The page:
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Poor Versus Prosperous India

  • Madhusudan Ghosh
Chapter
Part of the India Studies in Business and Economics book series (ISBE)

Abstract

Third chapter has conventionally taken state as a unit, and has evaluated the relative performance of five poor states (Bihar, Madhya Pradesh, Orissa, Rajasthan and Uttar Pradesh) and five prosperous states (Gujarat, Haryana, Kerala, Maharashtra and Punjab) on the basis of some income and non-income dimensions of development from 1970-71 to 2008-09. Such an attempt is to prioritize the policy recommendations for the poor states for both immediate intervention and long-term convergence. The performance of the prosperous states in terms of per capita income has been far better than that of the poor states, and the gap in the average per capita income between the two groups of states has widened over time, particularly after the large-scale economic reforms. With better economic performance, these prosperous states have also done better than the poor states on education, health and human development. Though in case of Gujarat, such relationship between economic performance and human development is not strongly established. The author has observed that the states, which are economically more independent, more reform-oriented and have better physical, social and financial infrastructures, have performed better in terms of per capita income. This suggests that the slower-reforming and poorly performing states could improve their relative economic position and catch up with the better-performing states by speeding up the reform process, in particular by liberalizing their investment, industrial and infrastructure policies. The author has also found that the states, which have higher per capita incomes and which were able to spend a higher per capita amount on social services, have performed better in terms of human development, implying that spending higher per capita amounts in the social sector could be an effective way of achieving improvements in human development, and such causal relationship must be explicitly brought out in the policy process on regional development.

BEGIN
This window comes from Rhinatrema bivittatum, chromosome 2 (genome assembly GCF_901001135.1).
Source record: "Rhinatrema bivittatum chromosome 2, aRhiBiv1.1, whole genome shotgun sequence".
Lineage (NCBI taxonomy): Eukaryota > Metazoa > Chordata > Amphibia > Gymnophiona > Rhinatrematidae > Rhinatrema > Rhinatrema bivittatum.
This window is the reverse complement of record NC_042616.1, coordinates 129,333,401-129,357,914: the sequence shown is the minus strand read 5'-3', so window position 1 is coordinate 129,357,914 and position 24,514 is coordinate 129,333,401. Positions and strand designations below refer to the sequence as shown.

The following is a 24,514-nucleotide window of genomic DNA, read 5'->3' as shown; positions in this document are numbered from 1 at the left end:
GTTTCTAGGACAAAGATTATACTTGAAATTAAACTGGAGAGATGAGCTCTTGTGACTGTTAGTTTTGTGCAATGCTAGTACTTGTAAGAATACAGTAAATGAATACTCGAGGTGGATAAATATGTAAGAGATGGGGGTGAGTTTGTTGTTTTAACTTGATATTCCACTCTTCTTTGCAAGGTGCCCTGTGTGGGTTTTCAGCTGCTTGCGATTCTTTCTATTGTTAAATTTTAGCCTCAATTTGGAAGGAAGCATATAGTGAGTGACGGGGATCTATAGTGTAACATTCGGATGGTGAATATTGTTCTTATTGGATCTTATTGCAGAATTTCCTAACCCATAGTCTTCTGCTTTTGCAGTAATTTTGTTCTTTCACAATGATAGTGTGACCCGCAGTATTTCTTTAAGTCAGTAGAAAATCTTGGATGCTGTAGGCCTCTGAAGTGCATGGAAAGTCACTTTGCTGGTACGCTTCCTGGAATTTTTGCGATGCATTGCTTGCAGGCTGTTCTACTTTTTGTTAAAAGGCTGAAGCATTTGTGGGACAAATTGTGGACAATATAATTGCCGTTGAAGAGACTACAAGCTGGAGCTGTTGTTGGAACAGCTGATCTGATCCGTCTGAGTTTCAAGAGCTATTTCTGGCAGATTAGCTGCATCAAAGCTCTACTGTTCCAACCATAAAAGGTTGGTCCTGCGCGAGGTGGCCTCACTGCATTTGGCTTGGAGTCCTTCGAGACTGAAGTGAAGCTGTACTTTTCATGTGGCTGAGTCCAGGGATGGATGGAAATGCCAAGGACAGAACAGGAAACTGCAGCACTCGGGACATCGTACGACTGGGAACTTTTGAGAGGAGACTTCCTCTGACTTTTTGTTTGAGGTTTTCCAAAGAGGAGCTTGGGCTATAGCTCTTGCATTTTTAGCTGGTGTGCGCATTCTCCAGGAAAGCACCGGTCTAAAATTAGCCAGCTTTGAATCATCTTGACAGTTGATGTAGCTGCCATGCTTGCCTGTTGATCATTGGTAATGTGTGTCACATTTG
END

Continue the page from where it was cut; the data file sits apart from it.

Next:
Keywords

Foreign Direct Investment Infant Mortality Rate Poor State Human Development Index Human Development Indicator 
These keywords were added by machine and not by the authors. This process is experimental and the keywords may be updated as the learning algorithm improves.

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Copyright information

© Rajiv Gandhi Institute for Contemporary Studies 2015

Authors and Affiliations

  1. 1.Department of Economics and PoliticsVisva BharatiSantiniketanIndia

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